We make less and less room for gratitude in ourselves or for gratitude to be present in what we enjoy. I wanted to really post this on Thanksgiving, but thought a post-Thanksgiving was more appropriate so I could spend the time after the weekend was over to reflect on all that had transpired. Bottom line we need to force ourselves to pay attention to the good things in our lives that we take for granted. Once they are gone, they are usually gone. What’s even worse, we can fall into these patterns that we may never get out of that will tear us apart.
Gratitude goes far beyond just “please” and “thank you,” or the necessities of social interaction we experience during the holiday season. It’s more like a North Star with which to guide your life by. All the latest research suggests that by practicing gratitude in your daily life redresses stress, reduces depression, and delivers more satisfaction to our relationships.
In fact, Robert Emmons, one of the first modern Positive Psychologist to scientifically study the impacts of gratitude proposes that we cannot experience two emotions at one time. Here’s what he has to say:
”You cannot be grateful and resentful at the same time, or forgiving and vengeful. When we are savoring the moment we cannot be regretting the past.”
I personally have experienced this. With a negative attitude I find I have nothing to be really happy about, it will consume me when I let it. That negative emotion can hardly lend any room to let what I could be positive about, have an opportunity to take root. Same thing with pondering my past for to long. Once I over analyze the past I find I get stuck in it and have a hard time letting what the possibility of the future could have room to be explored. In that mode, I am destined to relive the past over and over again. It can become cyclical and a really bad place to live especially if you are leading others to become better versions of themselves.
As much as we like to multitask as a culture, you cannot multitask emotions, just like you cannot multitask other skills. So, if you move through your day with gladness versus madness, there will be no room for madness to take hold of your day.
“It’s not happiness that makes us grateful; it is in fact gratefulness that makes us happy.”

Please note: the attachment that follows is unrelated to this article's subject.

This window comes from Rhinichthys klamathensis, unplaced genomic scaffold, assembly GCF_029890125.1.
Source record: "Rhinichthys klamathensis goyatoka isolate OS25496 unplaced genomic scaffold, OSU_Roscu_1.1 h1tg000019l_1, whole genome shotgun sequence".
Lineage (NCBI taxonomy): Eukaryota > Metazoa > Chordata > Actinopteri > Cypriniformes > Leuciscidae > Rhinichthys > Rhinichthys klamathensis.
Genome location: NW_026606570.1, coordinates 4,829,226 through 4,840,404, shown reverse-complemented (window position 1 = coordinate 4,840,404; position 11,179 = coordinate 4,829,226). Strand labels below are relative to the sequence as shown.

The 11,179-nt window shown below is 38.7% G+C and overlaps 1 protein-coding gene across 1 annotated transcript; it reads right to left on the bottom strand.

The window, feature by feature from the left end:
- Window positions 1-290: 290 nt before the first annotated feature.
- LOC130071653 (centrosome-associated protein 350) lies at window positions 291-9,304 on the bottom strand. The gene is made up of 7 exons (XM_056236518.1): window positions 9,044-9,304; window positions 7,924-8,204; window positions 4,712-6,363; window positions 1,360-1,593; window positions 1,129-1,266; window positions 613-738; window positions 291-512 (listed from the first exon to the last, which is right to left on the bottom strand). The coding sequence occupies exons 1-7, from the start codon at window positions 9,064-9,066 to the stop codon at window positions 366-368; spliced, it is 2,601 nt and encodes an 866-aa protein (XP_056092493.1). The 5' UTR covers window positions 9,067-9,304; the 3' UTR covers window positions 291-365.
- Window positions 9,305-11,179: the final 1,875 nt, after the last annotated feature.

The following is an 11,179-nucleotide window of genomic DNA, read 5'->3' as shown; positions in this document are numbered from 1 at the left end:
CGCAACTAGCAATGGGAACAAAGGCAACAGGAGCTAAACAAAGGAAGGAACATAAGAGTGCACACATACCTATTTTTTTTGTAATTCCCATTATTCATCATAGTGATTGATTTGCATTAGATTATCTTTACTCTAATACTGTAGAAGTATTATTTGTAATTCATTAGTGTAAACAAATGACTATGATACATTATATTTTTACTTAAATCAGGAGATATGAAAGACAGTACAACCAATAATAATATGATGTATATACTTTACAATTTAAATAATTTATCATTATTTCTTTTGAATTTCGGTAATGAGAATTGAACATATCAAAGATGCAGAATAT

You need to be able to remove yourself from the fast paced world that surrounds you to gain perspective. So here’s a great way to do it that I have found to gain the perspective you need and you can do it in 60 seconds.
STOP. LOOK. GO.
That simple. Huh? Really?
That’s literally all you have to do. Stopping to gain perspective for even just a minute of breathing is an incredible way to practice stop, look, go muscles.
I’ll wrap it up with this from David:
“There is a wave of gratefulness because people are becoming aware how important this is and how this can change our world. It can change our world in immensely important ways, because if you’re grateful, you’re not fearful, and if you’re not fearful, you’re not violent. If you’re grateful, you act out of a sense of enough and not a sense of scarcity, and you are willing to share. If you are grateful, you are enjoying the differences between people, and you are respectful to everybody, and that changes this power pyramid under which we live.”
Here’s the Ted Talk:
If you’d like to take a time out and watch it, it’s a great 15 minutes, hang out for the whole thing.
The one thing I could say we all have in common to echo David’s sentiments, we all want to be happy. Hope you were able to find that over the weekend. If not, this week is a new week and a new chance to start differently.
Take care and always, I am grateful for having the opportunity to reach out to you all.